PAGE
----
"It's more logical for me to keep her," Leo says. "You already have two dogs and a kitten at your grandmother's house. I only have fish and a kitten."
"But she may need medical care and bottle-feeding." Becca pushes away her leopard-spotted bandanna as she leans in for a closer look. "She's dehydrated and probably isn't weaned. The best place for her is at the animal sanctuary where Mom and I can nurse her back to health."
Becca's right, and I can tell from Leo's expression that he knows it too. Reluctantly, I hold out the pug to Becca. But she shakes her head and takes Major's leash. "I'll walk Major, and you carry the pup. I know you want to."
"Thanks." I smile and cradle the tiny pup in my arms as we retrace our steps to the main road. The puppy licks my skin and wiggles her curly tail. "Her buggy eyes shine like she's thanking us for rescuing her."
"Buggy." Becca snaps her fingers. "That's what we'll call her."
"That's an inaccurate name. She's a canine, not an insect." Leo clicks his remote to a slow speed and rolls beside us, swerving around a pothole.
"But her eyes bug out funny." I pet the pup's soft tawny head. "Buggy, do you like your name?"
She licks me again, which seems like an overwhelming yes.
By the time we turn onto my grandmother's street, Buggy has fallen asleep in my arms. She's tiny like a fuzzy toy, and I wonder again how she got into that dilapidated barn. There were no homes or cars around — although the tire tracks by the locked gate were proof that someone had been there recently.
Was it the cruel person who dumped Buggy?
I'm reminded of when we found our three kittens in a dumpster and worked together to rescue them but couldn't take them to any of our homes. So we fixed up a hidden shack on Becca's property and cared for the kittens until we could keep them. We also formed the CCSC to help animals and solve mysteries. Will we be able to solve the mystery of Buggy?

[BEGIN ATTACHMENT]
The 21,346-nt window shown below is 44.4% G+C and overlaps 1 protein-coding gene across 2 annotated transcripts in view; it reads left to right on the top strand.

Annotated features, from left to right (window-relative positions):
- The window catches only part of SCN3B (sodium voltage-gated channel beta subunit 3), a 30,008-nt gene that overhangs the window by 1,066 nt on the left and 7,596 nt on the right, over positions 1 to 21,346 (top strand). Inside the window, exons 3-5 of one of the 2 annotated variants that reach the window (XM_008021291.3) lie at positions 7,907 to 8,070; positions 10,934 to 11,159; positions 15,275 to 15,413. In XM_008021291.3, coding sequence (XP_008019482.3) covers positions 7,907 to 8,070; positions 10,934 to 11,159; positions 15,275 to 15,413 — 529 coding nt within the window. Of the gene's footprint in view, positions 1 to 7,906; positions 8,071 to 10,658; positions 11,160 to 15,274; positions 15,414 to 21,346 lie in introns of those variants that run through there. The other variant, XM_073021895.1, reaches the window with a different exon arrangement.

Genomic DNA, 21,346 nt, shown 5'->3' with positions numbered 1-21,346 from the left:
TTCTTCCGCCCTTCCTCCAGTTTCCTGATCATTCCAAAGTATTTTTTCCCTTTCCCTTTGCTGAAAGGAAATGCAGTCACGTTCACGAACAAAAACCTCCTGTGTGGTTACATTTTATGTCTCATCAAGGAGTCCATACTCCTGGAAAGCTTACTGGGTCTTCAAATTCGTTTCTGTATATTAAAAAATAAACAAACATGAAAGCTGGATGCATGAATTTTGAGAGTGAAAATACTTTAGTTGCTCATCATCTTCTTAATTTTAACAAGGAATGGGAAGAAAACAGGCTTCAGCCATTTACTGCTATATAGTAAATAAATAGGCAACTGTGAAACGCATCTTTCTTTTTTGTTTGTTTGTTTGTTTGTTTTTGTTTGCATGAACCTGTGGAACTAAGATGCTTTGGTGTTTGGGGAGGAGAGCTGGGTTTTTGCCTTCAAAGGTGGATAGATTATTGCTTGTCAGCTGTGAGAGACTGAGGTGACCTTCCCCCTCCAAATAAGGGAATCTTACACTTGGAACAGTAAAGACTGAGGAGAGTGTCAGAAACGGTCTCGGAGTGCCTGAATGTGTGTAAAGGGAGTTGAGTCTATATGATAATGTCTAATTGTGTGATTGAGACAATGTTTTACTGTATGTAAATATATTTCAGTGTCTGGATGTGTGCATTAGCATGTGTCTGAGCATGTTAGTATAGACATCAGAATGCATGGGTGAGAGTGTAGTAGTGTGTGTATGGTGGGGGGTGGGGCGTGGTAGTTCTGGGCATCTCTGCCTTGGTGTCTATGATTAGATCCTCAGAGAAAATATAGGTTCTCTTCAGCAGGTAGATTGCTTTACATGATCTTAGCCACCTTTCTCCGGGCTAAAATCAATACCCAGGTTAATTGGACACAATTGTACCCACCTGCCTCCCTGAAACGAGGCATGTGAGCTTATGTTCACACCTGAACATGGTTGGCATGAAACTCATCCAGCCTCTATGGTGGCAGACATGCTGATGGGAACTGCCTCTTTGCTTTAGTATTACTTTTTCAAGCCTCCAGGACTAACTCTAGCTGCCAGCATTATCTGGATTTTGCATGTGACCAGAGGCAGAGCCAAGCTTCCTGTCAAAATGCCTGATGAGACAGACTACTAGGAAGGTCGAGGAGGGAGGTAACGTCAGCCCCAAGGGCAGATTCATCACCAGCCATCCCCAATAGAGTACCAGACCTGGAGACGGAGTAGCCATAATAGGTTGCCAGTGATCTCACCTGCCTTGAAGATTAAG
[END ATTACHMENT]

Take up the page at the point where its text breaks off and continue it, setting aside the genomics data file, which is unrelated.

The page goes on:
When we turn the last corner, there's Gran Nola's dark-blue house. I check the driveway for Mom's animal control truck. Drats. Only Gran Nola's sporty convertible. Mom must be working late. I'll have to wait to ask her about Buggy.
"Gran Nola!" I call out as we enter the house. I hear music from the exercise room. My grandmother teaches yoga, although not usually this late in the afternoon.
The music abruptly stops, and Gran Nola steps out into the hallway, wearing purple capri tights and a black tank top. Sweat gleams on her face as she grins at us. "I thought I heard voices. I was trying out some new poses and ... What is that?"
Excerpted from "Dog-Gone Danger"
Copyright © 2018 Linda Joy Singleton.
Excerpted by permission of Albert Whitman & Company.
All rights reserved. No part of this excerpt may be reproduced or reprinted without permission in writing from the publisher.
Excerpts are provided by Dial-A-Book Inc. solely for the personal use of visitors to this web site.
Table of Contents
Chapter 1: Barking Mad,
Chapter 2: Buggy,
Chapter 3: Risky Business,
Chapter 4: Missing Mom,
Chapter 5: Suspicions,
Chapter 6: Z Codes,
Chapter 7: Duncan Street,
Chapter 8: Blackberry Lane,
Chapter 9: Surprise Visitors,
Chapter 10: Sisters and Secrets,
Chapter 11: Larkspur Lane,
Chapter 12: A Super Pup,
Chapter 13: Vine Road,
Chapter 14: Buried in the Barn,
Chapter 15: Message from Mom,
Chapter 16: Pedi-Greed,
Chapter 17: Puppy Pondering,
Chapter 18: Peggy Lane,
Chapter 19: Pursuit!,
Chapter 20: Down the Rabbit Hole,
Chapter 21: Moving Day,
Chapter 22: A Major Miracle,
Chapter 23: Truth, Lies, and Spies,